JC readers send £130k to aid Afghan refugees fleeing the Taliban for a new life abroad

One sent a five-figure cheque after reading an article in the JC in April about charity Azadi, which has already helicoptered 850 people to safety


A generous JC reader sent a five-figure cheque and helped to raise a further £130,000 to help Afghans flee the Taliban for a new life abroad.

Their actions were sparked by an article in the JC in April about charity Azadi.

“Talk about the power of the media,” says Simon Myerson, a QC who set up the charity with solicitor friend Daniel Berke, fellow barrister Sarah Magill and retired officer Andrew Fox.

“We got a message out of the blue saying, ‘I read about your charity in the Jewish Chronicle and I would like to help.’

“Someone in our organisation said, ‘The good wish fairy really does exist’ because this has been astonishing, it has made such a huge difference for us.”

It is nearly a year since Allied forces pulled out of Afghanistan leaving thousands who had helped them at the mercy of the Taliban. Mr Myerson and his friends went into action soon after.

Since then, Azadi, which means freedom in Pashtun,has helicoptered 850 people to safety, many of them ultimately settling in Brazil, one of few countries willing to take them.

The JC article prompted a wave of generous donations from readers. A banker who has asked to remain anonymous sent a cheque for a five figure sum and, with his friends, stumped up a further £130,000 — enough to see five families into safety as host countries demand a guarantee each group will be funded for at least six months when they arrive. The charity is run entirely by volunteers headed by young lawyer Rosie Shaw.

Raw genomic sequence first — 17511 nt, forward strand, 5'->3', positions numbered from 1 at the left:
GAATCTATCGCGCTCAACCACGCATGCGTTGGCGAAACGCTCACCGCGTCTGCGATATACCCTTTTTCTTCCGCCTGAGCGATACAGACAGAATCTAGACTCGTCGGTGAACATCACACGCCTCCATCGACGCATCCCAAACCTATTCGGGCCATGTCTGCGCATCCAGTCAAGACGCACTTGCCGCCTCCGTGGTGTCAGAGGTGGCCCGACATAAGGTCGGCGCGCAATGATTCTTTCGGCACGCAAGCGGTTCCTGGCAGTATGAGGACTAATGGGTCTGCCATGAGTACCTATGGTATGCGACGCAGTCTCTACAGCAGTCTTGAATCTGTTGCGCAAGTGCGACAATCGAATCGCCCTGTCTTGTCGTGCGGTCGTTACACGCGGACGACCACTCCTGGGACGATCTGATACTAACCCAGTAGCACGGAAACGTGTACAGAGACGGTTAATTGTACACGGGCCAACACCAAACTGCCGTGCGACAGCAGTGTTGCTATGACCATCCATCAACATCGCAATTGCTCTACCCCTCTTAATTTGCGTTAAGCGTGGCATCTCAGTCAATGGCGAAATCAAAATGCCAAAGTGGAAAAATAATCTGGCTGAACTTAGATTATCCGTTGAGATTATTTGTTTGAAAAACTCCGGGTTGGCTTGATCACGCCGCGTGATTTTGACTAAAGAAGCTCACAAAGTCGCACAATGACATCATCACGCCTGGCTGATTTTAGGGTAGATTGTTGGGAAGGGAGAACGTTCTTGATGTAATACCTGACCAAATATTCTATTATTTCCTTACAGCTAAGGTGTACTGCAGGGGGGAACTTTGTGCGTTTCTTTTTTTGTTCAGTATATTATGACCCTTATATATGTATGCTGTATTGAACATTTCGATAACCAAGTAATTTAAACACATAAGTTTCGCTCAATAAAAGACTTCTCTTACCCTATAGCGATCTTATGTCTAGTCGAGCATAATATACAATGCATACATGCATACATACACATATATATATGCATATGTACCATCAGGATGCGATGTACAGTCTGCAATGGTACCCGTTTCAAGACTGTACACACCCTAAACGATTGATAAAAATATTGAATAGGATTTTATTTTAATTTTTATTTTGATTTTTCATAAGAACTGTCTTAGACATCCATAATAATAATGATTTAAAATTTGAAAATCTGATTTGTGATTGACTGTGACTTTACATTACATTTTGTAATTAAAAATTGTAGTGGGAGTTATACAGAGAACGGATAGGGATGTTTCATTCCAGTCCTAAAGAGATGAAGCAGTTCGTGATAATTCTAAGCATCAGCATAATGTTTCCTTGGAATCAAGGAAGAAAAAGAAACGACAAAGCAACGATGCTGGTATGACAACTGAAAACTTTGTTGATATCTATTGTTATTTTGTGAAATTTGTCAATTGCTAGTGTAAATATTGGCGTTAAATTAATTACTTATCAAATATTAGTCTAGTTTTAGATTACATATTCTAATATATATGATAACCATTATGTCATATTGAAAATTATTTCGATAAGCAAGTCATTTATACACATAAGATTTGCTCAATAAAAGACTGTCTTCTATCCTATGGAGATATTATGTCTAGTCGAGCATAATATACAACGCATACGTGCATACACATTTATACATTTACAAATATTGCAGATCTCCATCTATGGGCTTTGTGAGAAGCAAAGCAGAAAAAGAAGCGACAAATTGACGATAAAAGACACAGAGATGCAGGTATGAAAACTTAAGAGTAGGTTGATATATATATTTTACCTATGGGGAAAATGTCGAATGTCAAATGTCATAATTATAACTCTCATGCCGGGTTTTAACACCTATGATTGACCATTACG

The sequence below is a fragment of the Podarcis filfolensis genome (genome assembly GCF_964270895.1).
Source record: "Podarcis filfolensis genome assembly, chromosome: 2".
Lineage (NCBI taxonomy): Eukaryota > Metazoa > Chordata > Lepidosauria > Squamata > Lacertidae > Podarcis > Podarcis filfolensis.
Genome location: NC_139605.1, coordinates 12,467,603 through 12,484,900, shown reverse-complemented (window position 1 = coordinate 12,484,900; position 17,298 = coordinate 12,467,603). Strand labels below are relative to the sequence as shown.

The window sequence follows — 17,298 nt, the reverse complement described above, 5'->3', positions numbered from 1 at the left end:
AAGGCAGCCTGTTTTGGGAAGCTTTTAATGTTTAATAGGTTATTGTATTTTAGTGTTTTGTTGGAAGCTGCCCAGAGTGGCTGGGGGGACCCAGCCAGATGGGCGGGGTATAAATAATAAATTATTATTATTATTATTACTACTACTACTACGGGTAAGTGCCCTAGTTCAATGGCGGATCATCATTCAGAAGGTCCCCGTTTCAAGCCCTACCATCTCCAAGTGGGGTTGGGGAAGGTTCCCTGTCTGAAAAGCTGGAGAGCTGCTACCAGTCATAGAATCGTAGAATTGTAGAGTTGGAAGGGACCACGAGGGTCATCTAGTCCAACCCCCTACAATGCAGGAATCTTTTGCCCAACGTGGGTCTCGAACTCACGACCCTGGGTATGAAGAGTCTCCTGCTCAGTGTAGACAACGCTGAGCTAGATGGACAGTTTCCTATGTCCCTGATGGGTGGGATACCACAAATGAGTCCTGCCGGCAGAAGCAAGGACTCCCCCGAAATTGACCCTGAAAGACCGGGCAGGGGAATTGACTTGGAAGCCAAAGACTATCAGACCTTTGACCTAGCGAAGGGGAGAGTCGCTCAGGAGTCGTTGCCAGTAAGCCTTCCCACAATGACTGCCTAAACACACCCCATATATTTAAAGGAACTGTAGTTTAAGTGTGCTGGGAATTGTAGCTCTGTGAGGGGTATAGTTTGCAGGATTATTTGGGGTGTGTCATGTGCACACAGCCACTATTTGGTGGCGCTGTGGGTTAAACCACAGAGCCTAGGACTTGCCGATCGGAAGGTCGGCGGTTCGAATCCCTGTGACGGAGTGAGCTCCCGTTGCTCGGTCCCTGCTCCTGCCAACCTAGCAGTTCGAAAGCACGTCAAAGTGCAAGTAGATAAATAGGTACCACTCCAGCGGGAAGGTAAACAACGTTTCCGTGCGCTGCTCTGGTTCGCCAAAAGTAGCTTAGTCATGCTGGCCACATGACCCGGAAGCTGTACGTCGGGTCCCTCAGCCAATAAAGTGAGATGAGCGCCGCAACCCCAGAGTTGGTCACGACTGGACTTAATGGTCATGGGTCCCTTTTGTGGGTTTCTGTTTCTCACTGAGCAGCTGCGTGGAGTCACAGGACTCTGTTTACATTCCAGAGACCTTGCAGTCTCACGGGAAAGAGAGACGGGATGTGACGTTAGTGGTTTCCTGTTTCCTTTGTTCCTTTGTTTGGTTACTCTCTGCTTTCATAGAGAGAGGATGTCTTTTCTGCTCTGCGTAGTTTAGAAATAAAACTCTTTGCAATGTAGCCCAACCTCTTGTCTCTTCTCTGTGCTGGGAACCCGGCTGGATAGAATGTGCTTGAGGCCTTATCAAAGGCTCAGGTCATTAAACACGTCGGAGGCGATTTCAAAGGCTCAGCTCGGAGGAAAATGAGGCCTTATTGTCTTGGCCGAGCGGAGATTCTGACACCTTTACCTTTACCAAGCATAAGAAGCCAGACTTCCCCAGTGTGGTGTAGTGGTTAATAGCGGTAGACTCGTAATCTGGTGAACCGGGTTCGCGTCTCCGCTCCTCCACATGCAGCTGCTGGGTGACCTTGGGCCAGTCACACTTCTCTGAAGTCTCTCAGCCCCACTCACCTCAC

As well as the 850 who have made it out of Afghanistan, 20 “Azadi” babies have been born. Many of Azadi’s clients will never be named because it could put their remaining relatives in danger.

“We are in touch with all of them and when they send us photos of themselves in Brazil they look completely different,” says Mr Berke. “You can physically see how the weight has been taken off their shoulders.”

The charity still requires at least £400,000 to help families now in its care. “Really our country should have done more to help the people who helped us in Afghanistan,” said Mr Myerson. “As they haven’t, we’ve stepped in but we can only do what we can do.”

To find out more about Azadi, go to

Share via

Want more from the JC?

To continue reading, we just need a few details...

Want more from
the JC?

To continue reading, we just
need a few details...

Get the best news and views from across the Jewish world Get subscriber-only offers from our partners Subscribe to get access to our e-paper and archive